• Tue, May 11 2010

5 Statements In Defense of Vintage Dresses (and the Women Who Wear Them)

Yesterday, my colleague Jennifer Wright wrote a post entitled “5 Lies Women Who Wear Vintage Dresses Tell.” I get where she was coming from – I may love vintage clothing, but I’ve definitely encountered a few too many of the holier-than-thou types she’s talking about. However, not all of our commenters agreed, and I wanted to say a few words in defense of my vintage dresses.

Buying used is better for the environment.

Buying clothes that already exist is more “green” than buying new ones. That said, there are some great ways to recycle old textiles (some of which were touched on in this article from yesterday). Also, I tend to have an easier time finding quirky dresses and accessories in vintage shops, while I’m shit out of luck when it comes to, say, black T-shirts. About half of my clothes are vintage or from consignment shops, but I still rely on “new” basics. I mean, it’s not like I am buying underwear from a thrift shop or anything.

It’s less of a financial investment.

Because most thrift shops (okay, not in New York, but in other places) are less expensive, you can try out a new look or wear something risky without putting in as huge of an investment. Sure, you can also just wear stuff once and try to return it to the store, but that doesn’t always work out. Vintage shopping has emboldened me to try stuff I might have been afraid of otherwise. Sure, some of those ideas – like the dress with the bow on the butt – didn’t work out, but some of them – the jeans with the zippers up the side, the dirndl-style dress, and the fedora – did. Some of the things I now consider wardrobe staples were things I bought on a whim from a thrift shop and ended up loving. Some of them I bought more expensive, durable versions of once I figured out the style or silhouette that I liked.

In places with fewer options, it keeps you from looking like everyone else.

I grew up in North Carolina, which is not really known as a fashion capital (despite the fact that it’s one of the strongholds of the textile production industry). Before the internet and the Delia’s catalogue, there was one mall in my town, and it meant that most of the kids at my school wore variations of the same outfit. I’m not saying everybody was unoriginal – I’m saying that in places where there are only three or four department stores to choose from, there are a limited number of things available for everyone to wear. When I was a teenager, I started driving down to NC State, which had some thrift shops nearby. Sure, I got some weird looks from some of my classmates when I showed up in ’60s-style caftans for the first time, but I also got a beautiful, unique prom dress – which I still have – and a love of fashion outside the world of the sale rack at Dillard’s. TheGloss contributors the eBabes, both of whom grew up in the Midwest, also developed their love of vintage fashion this way.

It taught me to appreciate tailoring.

Sometimes you see the item of your dreams at a thrift shop – only to realize it’s three sizes too big for you. Thrifting was what taught me the value of having clothes tailored to fit you. Although it still doesn’t make much sense to tailor something down from a size 12 to a size 2, finding something that fits you OK and turning it into something that fits you perfectly is a great idea. Finding vintage pieces I loved and was willing to buy even if they weren’t exact fits made me understand and appreciate the value of a garment made just for your dimensions. Now, I’m willing to invest in getting things tailored because I know I’ll wear them more and that I’ll be happy with how they look on me.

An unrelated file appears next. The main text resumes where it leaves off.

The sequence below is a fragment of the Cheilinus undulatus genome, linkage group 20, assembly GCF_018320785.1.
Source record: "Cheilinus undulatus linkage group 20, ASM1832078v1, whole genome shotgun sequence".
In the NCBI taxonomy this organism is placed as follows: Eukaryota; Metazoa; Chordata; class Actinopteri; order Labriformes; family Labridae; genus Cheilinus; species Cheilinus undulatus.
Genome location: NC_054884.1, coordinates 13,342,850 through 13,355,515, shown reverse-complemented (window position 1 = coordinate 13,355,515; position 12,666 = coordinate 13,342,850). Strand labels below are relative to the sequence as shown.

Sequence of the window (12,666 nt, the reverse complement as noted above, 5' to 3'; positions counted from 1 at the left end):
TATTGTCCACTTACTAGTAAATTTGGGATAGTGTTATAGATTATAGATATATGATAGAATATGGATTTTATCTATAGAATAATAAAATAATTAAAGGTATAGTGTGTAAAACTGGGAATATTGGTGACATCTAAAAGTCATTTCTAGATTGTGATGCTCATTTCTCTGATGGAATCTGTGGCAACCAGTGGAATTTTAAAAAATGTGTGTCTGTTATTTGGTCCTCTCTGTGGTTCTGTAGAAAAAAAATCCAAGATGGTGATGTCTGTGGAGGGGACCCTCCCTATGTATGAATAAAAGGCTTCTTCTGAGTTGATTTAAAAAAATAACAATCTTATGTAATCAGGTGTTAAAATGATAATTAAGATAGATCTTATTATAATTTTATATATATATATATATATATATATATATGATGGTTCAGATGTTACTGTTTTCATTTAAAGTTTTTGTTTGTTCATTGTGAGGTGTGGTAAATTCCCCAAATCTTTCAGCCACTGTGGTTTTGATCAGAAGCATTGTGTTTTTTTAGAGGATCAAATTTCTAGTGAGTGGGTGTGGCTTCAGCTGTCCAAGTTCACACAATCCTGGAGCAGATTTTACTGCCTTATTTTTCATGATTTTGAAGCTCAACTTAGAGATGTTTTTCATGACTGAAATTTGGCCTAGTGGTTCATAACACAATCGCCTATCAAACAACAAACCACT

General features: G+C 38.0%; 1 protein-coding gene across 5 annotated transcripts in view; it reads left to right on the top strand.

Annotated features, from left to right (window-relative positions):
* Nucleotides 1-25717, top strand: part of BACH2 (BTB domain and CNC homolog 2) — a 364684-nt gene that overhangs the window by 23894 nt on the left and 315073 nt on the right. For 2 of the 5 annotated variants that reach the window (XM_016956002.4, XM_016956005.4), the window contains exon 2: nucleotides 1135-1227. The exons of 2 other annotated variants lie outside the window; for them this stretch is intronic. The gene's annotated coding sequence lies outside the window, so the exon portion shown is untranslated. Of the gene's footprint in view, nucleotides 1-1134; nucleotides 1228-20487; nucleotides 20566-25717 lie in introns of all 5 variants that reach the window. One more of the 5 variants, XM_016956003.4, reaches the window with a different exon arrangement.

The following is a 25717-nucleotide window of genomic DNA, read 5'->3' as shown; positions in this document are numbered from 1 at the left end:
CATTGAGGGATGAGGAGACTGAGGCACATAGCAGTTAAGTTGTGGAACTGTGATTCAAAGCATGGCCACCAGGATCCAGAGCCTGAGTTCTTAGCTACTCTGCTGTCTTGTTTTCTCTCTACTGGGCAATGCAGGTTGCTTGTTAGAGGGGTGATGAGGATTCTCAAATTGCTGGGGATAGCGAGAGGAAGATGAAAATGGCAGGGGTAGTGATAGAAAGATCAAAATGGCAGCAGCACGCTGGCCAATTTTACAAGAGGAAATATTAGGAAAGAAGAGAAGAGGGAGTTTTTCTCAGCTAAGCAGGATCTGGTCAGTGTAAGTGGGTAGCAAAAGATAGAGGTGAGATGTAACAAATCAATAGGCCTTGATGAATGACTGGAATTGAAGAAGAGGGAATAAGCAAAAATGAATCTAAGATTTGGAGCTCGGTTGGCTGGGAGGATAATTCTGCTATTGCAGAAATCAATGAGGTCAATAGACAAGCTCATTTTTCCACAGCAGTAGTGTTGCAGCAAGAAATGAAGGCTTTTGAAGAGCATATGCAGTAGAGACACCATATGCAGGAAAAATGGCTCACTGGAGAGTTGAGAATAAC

When you find something perfect for you, there’s no better feeling in the world.

Part of what I love about vintage shopping is the sheer treasure-seeking aspect of it. If you dig through an entire store’s worth of junk and find the one, perfect, made-for-you item, a whole day’s shopping is worth it. One of my favorite pieces of clothing ever is a YSL indigo pencil skirt that I found in the a-bag-of-clothes-for-two-dollars thrift shop The Garment District. As part of one bag, the skirt ended up costing me about fifty cents. I’ve worn it on dates, job interviews, and formal dinners. And I still love it as much now as I did when I bought it.

That said, the same thing that makes vintage shopping fun can also make it frustrating as hell. As Lindsay Kaplan noted in her post about why she hates thrift shops, it is super annoying to see something you love and not be able to get it in your size, or buy six of it in different colors. Again, that’s why I balance my vintage and non-vintage shopping.

Some people love buying vintage, some people don’t. I’m not trying to push anyone in one direction or the other. Rather, you should find clothes you love and wear them as often as possible. Really, it’s that simple. They can be from the Gap, from Goodwill, or from Gucci, as long as you’re not driving yourself into poverty or hurting anybody, then I say rock out with your bad self.

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  • naomi grace

    This is more like it – a post with soime thought put into it, not just venom.

  • canonizer

    The number one reason shouldn’t be green washing!

  • Jamie Peck

    I love vintage clothing. It’s better for the environment, there are some badass styles to be found, and a lot of the stuff is cut better for curvy ladies like me. I also try not to support awful labor practices with my purchases, so most of my clothes come from re-sale shops or places I’ve checked up on beforehand. Personally, I’d feel like a hypocrite being a vegan while continuing to support human suffering.

  • The eBabes

    Another thing to consider is dead stock–vintage items that have never been sold/worn. All the style/context without the weird thought of wearing a stranger’s dress.